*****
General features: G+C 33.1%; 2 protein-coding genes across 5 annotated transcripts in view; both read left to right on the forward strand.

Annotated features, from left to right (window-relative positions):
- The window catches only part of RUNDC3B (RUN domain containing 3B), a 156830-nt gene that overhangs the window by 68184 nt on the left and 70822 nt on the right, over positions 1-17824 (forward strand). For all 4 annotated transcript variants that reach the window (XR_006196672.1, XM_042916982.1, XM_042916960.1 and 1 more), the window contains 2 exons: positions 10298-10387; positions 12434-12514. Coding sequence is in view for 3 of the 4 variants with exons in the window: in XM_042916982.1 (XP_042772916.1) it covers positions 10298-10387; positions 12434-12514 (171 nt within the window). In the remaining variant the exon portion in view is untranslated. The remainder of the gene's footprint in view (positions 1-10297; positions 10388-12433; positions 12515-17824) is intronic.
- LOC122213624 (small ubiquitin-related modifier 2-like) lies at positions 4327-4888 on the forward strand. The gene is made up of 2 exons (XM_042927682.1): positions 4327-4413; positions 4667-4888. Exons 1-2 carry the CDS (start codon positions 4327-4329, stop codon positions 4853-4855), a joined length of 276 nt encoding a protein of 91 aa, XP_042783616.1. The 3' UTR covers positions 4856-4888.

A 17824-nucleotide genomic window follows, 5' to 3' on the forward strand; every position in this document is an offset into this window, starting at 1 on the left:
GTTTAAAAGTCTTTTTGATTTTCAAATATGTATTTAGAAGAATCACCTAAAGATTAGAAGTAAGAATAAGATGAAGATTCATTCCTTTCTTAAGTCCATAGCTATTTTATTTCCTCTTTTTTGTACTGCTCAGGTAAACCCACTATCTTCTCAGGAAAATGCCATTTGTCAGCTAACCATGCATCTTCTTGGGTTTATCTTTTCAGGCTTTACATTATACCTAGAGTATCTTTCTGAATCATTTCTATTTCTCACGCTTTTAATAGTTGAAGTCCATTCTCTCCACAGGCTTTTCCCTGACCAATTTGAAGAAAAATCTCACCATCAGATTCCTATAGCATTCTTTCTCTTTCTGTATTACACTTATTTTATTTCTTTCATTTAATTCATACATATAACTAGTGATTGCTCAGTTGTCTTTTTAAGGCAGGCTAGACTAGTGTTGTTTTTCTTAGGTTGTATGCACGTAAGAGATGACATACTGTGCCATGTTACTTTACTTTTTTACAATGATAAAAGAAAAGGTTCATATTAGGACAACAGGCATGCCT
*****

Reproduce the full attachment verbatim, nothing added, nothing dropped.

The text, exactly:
General features: G+C 33.1%; 2 protein-coding genes across 5 annotated transcripts in view; both read left to right on the forward strand.

Annotated features, from left to right (window-relative positions):
- The window catches only part of RUNDC3B (RUN domain containing 3B), a 156830-nt gene that overhangs the window by 68184 nt on the left and 70822 nt on the right, over positions 1-17824 (forward strand). For all 4 annotated transcript variants that reach the window (XR_006196672.1, XM_042916982.1, XM_042916960.1 and 1 more), the window contains 2 exons: positions 10298-10387; positions 12434-12514. Coding sequence is in view for 3 of the 4 variants with exons in the window: in XM_042916982.1 (XP_042772916.1) it covers positions 10298-10387; positions 12434-12514 (171 nt within the window). In the remaining variant the exon portion in view is untranslated. The remainder of the gene's footprint in view (positions 1-10297; positions 10388-12433; positions 12515-17824) is intronic.
- LOC122213624 (small ubiquitin-related modifier 2-like) lies at positions 4327-4888 on the forward strand. The gene is made up of 2 exons (XM_042927682.1): positions 4327-4413; positions 4667-4888. Exons 1-2 carry the CDS (start codon positions 4327-4329, stop codon positions 4853-4855), a joined length of 276 nt encoding a protein of 91 aa, XP_042783616.1. The 3' UTR covers positions 4856-4888.

A 17824-nucleotide genomic window follows, 5' to 3' on the forward strand; every position in this document is an offset into this window, starting at 1 on the left:
GTTTAAAAGTCTTTTTGATTTTCAAATATGTATTTAGAAGAATCACCTAAAGATTAGAAGTAAGAATAAGATGAAGATTCATTCCTTTCTTAAGTCCATAGCTATTTTATTTCCTCTTTTTTGTACTGCTCAGGTAAACCCACTATCTTCTCAGGAAAATGCCATTTGTCAGCTAACCATGCATCTTCTTGGGTTTATCTTTTCAGGCTTTACATTATACCTAGAGTATCTTTCTGAATCATTTCTATTTCTCACGCTTTTAATAGTTGAAGTCCATTCTCTCCACAGGCTTTTCCCTGACCAATTTGAAGAAAAATCTCACCATCAGATTCCTATAGCATTCTTTCTCTTTCTGTATTACACTTATTTTATTTCTTTCATTTAATTCATACATATAACTAGTGATTGCTCAGTTGTCTTTTTAAGGCAGGCTAGACTAGTGTTGTTTTTCTTAGGTTGTATGCACGTAAGAGATGACATACTGTGCCATGTTACTTTACTTTTTTACAATGATAAAAGAAAAGGTTCATATTAGGACAACAGGCATGCCT